Medicare Meets Mephistopheles: “Damnably Funny”

The blogger David in DC describes himself as a “Knee-Jerk Bleeding-Heart Liberal-Progressive With a Hyphenation Problem.”  He nevertheless offers his praise for David Hyman’s book Medicare Meets Mephistopheles:

O.K., how often do you suppose you’re gonna get a recommendation from me for a book published by the Cato Institute (a libertarian think tank) and denouncing one of the most important legacies of LBJ’s “Great Society” program?…

This book has charts, graphs and endnotes. It’s a scholarly work.

But it’s also damnably funny.

Check it out.

It’s a nice review.  But I think his mom put him up to it.

Anti-Money Laundering Laws Impose Heavy Costs, yet Do Not Hinder Crime and Terrorism

The Associated Press reports that financial institutions in North America are paying 71 percent more over the past three years to comply with government anti-money laundering rules and regulations. Even supporters of the current approach admit that the costs are enormous, totaling about $7 billion yearly (and that estimate is three years old). This steep burden might be worthwhile if it led to a reduction in crime and/or terrorism, but as I have explained elsewhere, there is scant evidence that anti-money laundering laws reduce underlying criminal/terrorist behavior. Indeed, because law enforcement resources are being used to spy on everybody rather than targeted at those who want to harm the country, it is possible that the misallocation of resources required by anti-money laundering policy actually makes America less safe:

Complying with anti-money laundering laws has been much more expensive than banks anticipated, and some still aren’t meeting all requirements, a new survey says. …Among the six regions surveyed, North American banks saw the highest percentage cost increase, with costs rising 71 percent over the last three years. …Many governments require that banks take steps to prevent money laundering. Money laundering involves making certain financial transactions to hide the source, nature or destination of illegal funds. The United States has the Bank Secrecy Act, which was passed in 1970 and amended by the USA Patriot Act of Oct. 26, 2001. It has since been used increasingly to stop the flow of financing to terrorist organizations.

How Schooling Affects Culture

Cato’s Brink Lindsey has a good essay in today’s WSJ on how cultural differences between communities (from child-rearing to views and expectations on education) widen America’s socioeconomic gap. The one point where I diverge from Brink is that I am far more sanguine about the feasibility of reducing the cultural gaps that exacerbate the socioeconomic gap. The key is to understand that our educational institutions actually shape our culture.

Our monopoly school system has gradually marginalized parents, removing from them any significant responsibility for deciding where, what, how, when, and by whom their children are taught. This usurpation of traditional parental responsibilities has not only facilitated but fomented an unprecedented level of disengagement from their children’s education. Responsibilities breed responsibility. Powerlessness breeds apathy and disengagement.

When parents are actively involved in choosing their children’s schools, and when they have some measure of financial responsibility for their children’s education, they take a more active role, they are more satisfied with their children’s education, and their children’s achievement and attainment goes up. The most dramatic findings come from the areas most in need of improvement: our inner cities. University of Chicago economist Derek Neal has shown that urban black students attending Catholic schools are far more likely to graduate from high-school, be accepted to college, and graduate from college than similar students who attend government schools. That and other relevant research is digested and linked to here.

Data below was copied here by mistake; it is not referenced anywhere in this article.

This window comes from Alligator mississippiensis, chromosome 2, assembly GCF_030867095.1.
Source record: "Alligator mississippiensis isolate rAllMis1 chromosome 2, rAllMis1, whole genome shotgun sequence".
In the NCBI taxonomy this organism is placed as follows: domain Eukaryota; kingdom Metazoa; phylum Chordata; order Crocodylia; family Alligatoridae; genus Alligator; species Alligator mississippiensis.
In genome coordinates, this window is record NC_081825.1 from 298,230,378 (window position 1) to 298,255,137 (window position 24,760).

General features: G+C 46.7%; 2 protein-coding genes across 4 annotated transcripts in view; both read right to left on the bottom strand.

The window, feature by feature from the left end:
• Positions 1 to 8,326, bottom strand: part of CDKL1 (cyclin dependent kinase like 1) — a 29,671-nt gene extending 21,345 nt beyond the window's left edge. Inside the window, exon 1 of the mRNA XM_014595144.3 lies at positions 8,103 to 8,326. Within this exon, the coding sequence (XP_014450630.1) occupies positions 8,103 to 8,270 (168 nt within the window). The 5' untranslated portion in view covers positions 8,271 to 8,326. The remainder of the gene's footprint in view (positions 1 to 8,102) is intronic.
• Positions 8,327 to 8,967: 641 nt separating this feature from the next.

Replacing our dependency-producing school monopoly with a free education market that requires all parents to choose their children’s schools, and requires all parents to contribute something to the cost of their own children’s education (in kind rather than cash, where necessary), would not simply minimize the damage done by America’s culture gap. It would significantly shrink that gap, because it would compel parents to once again take a more active role in their children’s education. “Free” monopoly schooling isn’t merely inefficient, it is socially destructive.

Brink Lindsey on “The Libertarian Center”

The July issue of Cato Unbound hits virtual newsstands this morning with Cato VP for research Brink Lindsey’s new essay elaborating his argument in The Age of Abundance: How Prosperity Transformed America’s Politics and Culture that the culture wars are over and a vaguely libertarian consensus is the result. While recognizing that principled libertarianism doesn’t have a significant constituency, Lindsey argues that the soft libertarian synthesis constrains the Democrats and Republicans as they seek to cobble together working political majorities. Keep your browsers pointed to Cato Unbound: Jonah Goldberg of National Review has first whack at Brink on Wednesday.

Gordon Brown’s Finance Minister Defends UK’s Status as Tax-Haven

The United Kingdom has extremely favorable rules for “non-domiciled” residents, a policy that enables highly productive people to live in London while avoiding most taxes on capital income and foreign-source income. The left in Europe hates this policy, especially since entrepreneurs and investors are escaping high-tax nations to live in London, but the new Chancellor of the Exchequer seems content to leave well enough alone. The Observer reports: